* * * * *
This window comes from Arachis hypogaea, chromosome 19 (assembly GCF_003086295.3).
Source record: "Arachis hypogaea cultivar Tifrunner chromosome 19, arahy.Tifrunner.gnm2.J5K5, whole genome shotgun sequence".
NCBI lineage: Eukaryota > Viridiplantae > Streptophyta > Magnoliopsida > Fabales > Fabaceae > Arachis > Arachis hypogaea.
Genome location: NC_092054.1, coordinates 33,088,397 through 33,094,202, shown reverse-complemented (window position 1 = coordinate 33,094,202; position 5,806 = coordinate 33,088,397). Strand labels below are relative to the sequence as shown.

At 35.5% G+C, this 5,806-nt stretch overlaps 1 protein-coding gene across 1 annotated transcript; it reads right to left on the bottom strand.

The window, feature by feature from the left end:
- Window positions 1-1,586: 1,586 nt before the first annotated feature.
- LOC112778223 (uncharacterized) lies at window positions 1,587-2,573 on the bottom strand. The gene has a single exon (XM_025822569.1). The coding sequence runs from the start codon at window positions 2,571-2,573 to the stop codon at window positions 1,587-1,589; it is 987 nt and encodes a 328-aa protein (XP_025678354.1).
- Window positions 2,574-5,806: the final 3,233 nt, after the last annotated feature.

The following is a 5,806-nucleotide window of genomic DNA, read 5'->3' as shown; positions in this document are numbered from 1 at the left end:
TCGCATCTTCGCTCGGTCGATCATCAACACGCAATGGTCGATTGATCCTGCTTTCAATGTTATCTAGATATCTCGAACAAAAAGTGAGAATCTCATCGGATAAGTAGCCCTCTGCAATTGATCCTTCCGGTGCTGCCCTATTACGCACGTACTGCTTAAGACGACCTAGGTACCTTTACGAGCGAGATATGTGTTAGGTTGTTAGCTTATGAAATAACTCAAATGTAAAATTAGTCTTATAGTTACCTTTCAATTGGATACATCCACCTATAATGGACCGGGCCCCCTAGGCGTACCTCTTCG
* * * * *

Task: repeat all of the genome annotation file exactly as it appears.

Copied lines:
This window comes from Arachis hypogaea, chromosome 19 (assembly GCF_003086295.3).
Source record: "Arachis hypogaea cultivar Tifrunner chromosome 19, arahy.Tifrunner.gnm2.J5K5, whole genome shotgun sequence".
NCBI lineage: Eukaryota > Viridiplantae > Streptophyta > Magnoliopsida > Fabales > Fabaceae > Arachis > Arachis hypogaea.
Genome location: NC_092054.1, coordinates 33,088,397 through 33,094,202, shown reverse-complemented (window position 1 = coordinate 33,094,202; position 5,806 = coordinate 33,088,397). Strand labels below are relative to the sequence as shown.

At 35.5% G+C, this 5,806-nt stretch overlaps 1 protein-coding gene across 1 annotated transcript; it reads right to left on the bottom strand.

The window, feature by feature from the left end:
- Window positions 1-1,586: 1,586 nt before the first annotated feature.
- LOC112778223 (uncharacterized) lies at window positions 1,587-2,573 on the bottom strand. The gene has a single exon (XM_025822569.1). The coding sequence runs from the start codon at window positions 2,571-2,573 to the stop codon at window positions 1,587-1,589; it is 987 nt and encodes a 328-aa protein (XP_025678354.1).
- Window positions 2,574-5,806: the final 3,233 nt, after the last annotated feature.

The following is a 5,806-nucleotide window of genomic DNA, read 5'->3' as shown; positions in this document are numbered from 1 at the left end:
TCGCATCTTCGCTCGGTCGATCATCAACACGCAATGGTCGATTGATCCTGCTTTCAATGTTATCTAGATATCTCGAACAAAAAGTGAGAATCTCATCGGATAAGTAGCCCTCTGCAATTGATCCTTCCGGTGCTGCCCTATTACGCACGTACTGCTTAAGACGACCTAGGTACCTTTACGAGCGAGATATGTGTTAGGTTGTTAGCTTATGAAATAACTCAAATGTAAAATTAGTCTTATAGTTACCTTTCAATTGGATACATCCACCTATAATGGACCGGGCCCCCTAGGCGTACCTCTTCG